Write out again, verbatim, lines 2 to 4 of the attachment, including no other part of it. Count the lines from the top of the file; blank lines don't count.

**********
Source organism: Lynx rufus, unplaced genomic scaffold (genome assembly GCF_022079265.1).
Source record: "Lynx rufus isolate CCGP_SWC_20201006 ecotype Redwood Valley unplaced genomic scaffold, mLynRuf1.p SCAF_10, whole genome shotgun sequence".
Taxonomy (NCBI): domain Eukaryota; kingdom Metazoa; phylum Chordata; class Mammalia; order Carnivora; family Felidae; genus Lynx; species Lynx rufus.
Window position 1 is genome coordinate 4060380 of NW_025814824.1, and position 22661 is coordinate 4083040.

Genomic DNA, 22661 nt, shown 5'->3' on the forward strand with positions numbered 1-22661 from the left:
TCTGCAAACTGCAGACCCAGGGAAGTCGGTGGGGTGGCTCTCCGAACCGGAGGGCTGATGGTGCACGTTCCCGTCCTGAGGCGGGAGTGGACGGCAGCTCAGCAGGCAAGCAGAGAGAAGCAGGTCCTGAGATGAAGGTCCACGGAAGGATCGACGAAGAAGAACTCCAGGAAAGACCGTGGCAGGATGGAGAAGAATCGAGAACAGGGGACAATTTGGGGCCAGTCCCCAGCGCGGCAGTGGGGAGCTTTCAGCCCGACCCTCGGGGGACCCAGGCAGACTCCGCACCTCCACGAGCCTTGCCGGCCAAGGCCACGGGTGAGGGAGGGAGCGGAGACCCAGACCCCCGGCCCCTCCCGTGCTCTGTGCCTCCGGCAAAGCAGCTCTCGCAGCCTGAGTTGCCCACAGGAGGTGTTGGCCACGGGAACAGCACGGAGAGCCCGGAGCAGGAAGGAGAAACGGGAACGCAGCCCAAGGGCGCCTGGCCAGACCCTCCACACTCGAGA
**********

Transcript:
Source record: "Lynx rufus isolate CCGP_SWC_20201006 ecotype Redwood Valley unplaced genomic scaffold, mLynRuf1.p SCAF_10, whole genome shotgun sequence".
Taxonomy (NCBI): domain Eukaryota; kingdom Metazoa; phylum Chordata; class Mammalia; order Carnivora; family Felidae; genus Lynx; species Lynx rufus.
Window position 1 is genome coordinate 4060380 of NW_025814824.1, and position 22661 is coordinate 4083040.